Could Rangers' set piece puppet master be the difference in the Scottish Premiership title race with Celtic?

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Rangers were struggling against Motherwell on Sunday. Off the back of an impressive result in Portugal against Porto they had fallen three points behind Celtic in the title race after they had thumped Aberdeen earlier in the day.

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Tom Culshaw (left) has been a vital part of the Rangers management team. Picture: SNS

Tom Culshaw (left) has been a vital part of the Rangers management team. Picture: SNS

This was one of those games where they really had to dig in to win. Find something from somewhere to edge past the stubborn Steelmen.

With the game in the 80th minute the breakthrough arrived when Filip Helander shrugged off Bevis Mugabi and planted James Tavernier's corner into the back of the net past Mark Gillespie.

Speaking ahead of the club's trip to Ross County on Wednesday evening, assistant manager Gary McAllister singled out he work of Tom Culshaw, the club's first-team technical coach, on set pieces.

He said: "Tom Culshaw takes care of the set-pieces and we constantly work on it at the training ground, it was great to see the work rewarded on Sunday."

Filip Helander headed in the winner against Motherwell. Picture: SNS

Filip Helander headed in the winner against Motherwell. Picture: SNS

It is not the first time the former Liverpool coach, who discovered an aptitude for coaching in Spain, has been praised.

At the start of August, captain James Tavernier noted his influence to Rangers TV.

“Tom Culshaw has been getting his book out on his set pieces but we have got really aggressive boys in the box and it showed today."

Small details

Then, after the first league game of the campaign, Steven Gerrard mentioned him specifically after Rangers won 2-1 at Kilmarnock thanks to two goals from corners.

He said: "If we can't win in open play, if we are finding it hard to beat the block because the pitch isn't suiting us or they are very disciplined with too many men behind the ball then a lot of set pieces are scored and win matches.

"I have to give a lot of credit to Tom Culshaw. He works so hard and puts a lot of effort into small details to make sure from an attacking point of view the delivery is right. He deserves a lot of credit for the goals we scored."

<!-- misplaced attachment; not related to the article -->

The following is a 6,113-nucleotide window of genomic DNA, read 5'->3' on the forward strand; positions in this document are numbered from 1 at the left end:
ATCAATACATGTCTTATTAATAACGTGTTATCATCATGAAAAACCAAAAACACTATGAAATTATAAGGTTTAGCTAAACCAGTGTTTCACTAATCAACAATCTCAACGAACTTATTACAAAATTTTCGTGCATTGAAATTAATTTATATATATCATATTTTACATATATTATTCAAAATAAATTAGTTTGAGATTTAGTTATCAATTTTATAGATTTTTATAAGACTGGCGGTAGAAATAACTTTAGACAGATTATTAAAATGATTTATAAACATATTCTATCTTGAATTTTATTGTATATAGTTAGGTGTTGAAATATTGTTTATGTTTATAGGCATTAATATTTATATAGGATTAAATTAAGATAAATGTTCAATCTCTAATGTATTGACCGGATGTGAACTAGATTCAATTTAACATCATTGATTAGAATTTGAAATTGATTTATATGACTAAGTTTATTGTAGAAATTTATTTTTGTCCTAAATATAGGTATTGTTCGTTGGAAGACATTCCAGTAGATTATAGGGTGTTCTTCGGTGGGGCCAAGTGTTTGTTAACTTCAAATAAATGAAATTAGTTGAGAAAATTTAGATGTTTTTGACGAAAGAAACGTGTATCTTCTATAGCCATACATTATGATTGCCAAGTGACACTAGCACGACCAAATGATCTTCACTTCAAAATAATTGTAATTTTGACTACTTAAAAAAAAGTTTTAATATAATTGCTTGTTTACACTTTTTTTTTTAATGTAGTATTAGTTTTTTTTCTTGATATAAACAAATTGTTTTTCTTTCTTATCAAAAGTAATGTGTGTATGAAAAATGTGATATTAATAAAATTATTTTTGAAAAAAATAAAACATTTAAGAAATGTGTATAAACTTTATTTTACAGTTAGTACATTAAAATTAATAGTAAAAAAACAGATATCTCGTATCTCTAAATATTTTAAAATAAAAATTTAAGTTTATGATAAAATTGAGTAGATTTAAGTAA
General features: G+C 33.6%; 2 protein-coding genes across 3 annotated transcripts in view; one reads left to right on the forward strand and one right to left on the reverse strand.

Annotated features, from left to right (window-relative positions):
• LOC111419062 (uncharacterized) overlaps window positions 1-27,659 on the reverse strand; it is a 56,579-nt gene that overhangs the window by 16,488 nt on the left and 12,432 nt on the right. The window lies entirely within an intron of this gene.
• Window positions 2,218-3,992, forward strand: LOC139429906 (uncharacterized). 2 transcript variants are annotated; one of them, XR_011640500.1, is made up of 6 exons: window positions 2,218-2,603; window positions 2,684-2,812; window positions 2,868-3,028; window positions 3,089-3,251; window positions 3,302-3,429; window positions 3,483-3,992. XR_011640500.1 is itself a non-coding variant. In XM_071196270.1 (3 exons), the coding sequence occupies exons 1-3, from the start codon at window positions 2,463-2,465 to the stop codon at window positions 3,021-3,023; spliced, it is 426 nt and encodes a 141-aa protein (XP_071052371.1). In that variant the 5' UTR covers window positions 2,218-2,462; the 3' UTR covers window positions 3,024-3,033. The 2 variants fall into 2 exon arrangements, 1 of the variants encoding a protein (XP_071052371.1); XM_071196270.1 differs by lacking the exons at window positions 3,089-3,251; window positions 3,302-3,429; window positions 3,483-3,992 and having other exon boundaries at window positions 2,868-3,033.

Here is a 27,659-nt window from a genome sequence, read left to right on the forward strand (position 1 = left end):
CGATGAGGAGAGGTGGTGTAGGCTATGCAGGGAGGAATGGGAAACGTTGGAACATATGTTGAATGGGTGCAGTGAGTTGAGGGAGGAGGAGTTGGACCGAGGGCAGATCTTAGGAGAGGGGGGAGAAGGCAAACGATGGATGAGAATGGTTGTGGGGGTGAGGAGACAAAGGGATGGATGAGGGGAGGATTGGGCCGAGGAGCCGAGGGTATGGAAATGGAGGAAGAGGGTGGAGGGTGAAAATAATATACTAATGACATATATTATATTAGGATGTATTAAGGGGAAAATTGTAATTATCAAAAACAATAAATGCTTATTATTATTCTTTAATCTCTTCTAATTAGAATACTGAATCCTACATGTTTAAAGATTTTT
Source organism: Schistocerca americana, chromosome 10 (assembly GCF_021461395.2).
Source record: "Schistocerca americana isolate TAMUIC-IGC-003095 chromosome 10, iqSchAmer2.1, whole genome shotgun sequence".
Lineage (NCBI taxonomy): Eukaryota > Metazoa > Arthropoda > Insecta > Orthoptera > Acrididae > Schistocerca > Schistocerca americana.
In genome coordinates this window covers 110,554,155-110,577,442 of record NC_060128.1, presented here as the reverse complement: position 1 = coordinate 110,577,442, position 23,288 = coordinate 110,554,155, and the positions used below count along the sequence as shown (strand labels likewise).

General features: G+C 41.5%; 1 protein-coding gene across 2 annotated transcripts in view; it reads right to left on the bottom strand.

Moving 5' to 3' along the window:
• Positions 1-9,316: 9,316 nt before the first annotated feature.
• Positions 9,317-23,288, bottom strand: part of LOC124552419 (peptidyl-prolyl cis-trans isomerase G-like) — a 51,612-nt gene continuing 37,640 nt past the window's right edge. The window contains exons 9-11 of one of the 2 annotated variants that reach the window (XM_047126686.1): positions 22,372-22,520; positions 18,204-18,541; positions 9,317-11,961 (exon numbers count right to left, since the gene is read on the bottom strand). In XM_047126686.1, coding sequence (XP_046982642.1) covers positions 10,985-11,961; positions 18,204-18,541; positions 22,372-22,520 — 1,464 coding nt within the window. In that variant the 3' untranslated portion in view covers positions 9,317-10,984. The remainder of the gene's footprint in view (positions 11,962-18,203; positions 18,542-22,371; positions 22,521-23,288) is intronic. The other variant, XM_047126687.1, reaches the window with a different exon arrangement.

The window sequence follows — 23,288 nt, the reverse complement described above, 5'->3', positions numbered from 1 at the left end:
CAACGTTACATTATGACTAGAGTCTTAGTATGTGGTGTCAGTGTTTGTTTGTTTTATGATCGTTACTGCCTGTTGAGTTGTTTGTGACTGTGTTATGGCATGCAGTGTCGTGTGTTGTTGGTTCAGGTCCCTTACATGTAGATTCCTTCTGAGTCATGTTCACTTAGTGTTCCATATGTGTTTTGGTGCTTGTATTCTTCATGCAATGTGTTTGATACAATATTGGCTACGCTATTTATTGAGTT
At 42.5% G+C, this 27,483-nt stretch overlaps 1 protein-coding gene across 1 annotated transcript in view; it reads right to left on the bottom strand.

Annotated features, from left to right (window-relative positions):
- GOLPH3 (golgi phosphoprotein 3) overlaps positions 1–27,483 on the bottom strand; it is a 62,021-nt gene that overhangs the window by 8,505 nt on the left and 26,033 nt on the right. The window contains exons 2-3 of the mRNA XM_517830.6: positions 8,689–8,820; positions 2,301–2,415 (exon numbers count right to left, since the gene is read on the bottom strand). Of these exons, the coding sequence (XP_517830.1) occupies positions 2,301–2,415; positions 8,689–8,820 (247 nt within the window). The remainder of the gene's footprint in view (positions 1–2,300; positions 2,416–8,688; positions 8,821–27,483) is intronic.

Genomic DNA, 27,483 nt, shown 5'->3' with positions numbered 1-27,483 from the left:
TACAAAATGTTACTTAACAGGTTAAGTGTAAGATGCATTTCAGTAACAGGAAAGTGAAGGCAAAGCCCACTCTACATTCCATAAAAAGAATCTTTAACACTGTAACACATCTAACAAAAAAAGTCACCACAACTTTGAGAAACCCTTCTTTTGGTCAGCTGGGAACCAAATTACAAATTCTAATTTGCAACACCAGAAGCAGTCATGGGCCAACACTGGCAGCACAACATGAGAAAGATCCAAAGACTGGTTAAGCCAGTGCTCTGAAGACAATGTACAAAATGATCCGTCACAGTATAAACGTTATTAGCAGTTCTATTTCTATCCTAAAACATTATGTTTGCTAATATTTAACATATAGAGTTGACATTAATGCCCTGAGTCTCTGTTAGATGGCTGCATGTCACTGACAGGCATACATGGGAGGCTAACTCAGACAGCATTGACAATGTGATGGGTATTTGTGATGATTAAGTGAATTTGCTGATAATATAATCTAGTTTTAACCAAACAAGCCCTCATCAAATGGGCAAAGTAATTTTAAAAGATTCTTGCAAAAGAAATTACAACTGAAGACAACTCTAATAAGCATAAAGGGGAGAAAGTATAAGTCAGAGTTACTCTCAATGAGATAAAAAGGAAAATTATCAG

In the league so far Rangers have scored five goals from corners and, as mentioned, they have proven crucial.

Two arrived in the opening day win, then the winner on Saturday. Between them there was the Alfredo Morelos equaliser at Tynecastle and the Colombian again to put the team up against Livingston in September.

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In addition, Tavernier scored the equaliser in the Livi match via a free-kick from wide on the left. Putting it into the right area with players attacking the ball so to deceive goalkeeper Ross Stewart.

On the face of it, all the goals seem so simple. A good delivery and players attacking the ball. But putting that practice into action when it matters is an altogether different beast.

Culshaw, who has been a friend of Gerrard's since they were kids and came through the Liverpool academy together, has the raw materials - players with a desire to get their head on crosses and a fine set piece taker.

Three key elements

But it is clear a lot of time is spent on the training ground drilling not just the players attacking the ball but both Borna Barisic and Tavernier who are the deliverers.

There are three key elements to their set-piece success.

Firstly, all the corner goals have arrived from out swinging corners. This links with the second aspect, Rangers players starting their runs from the penalty spot or further back.

It's not a case of the ball being lobbed or swung into the six-yard box for the likes of Connor Goldson, Nikola Katic or Filip Helander to try and out jump their opponent and nod the ball towards goal.

By making a run forward they meet the ball swinging away from goal to generate maximum power. All three centre-backs are strong, powerful individuals who can easily hold off and out jump markers.

Thirdly, Rangers have bodies in and around the six-yard box to react to rebounds and loose balls.

Three goals have arrived from a secondary effort. For example, Katic's header at Tynecastle dripped to Morelos unmarked in the six-yard box. Or on the first day of the season, Arfield reacting quickest after the Croatian's header had been saved.

These set pieces goals have been worth at least six points in the title race so far. Could they prove to be decisive come the end of the campaign?

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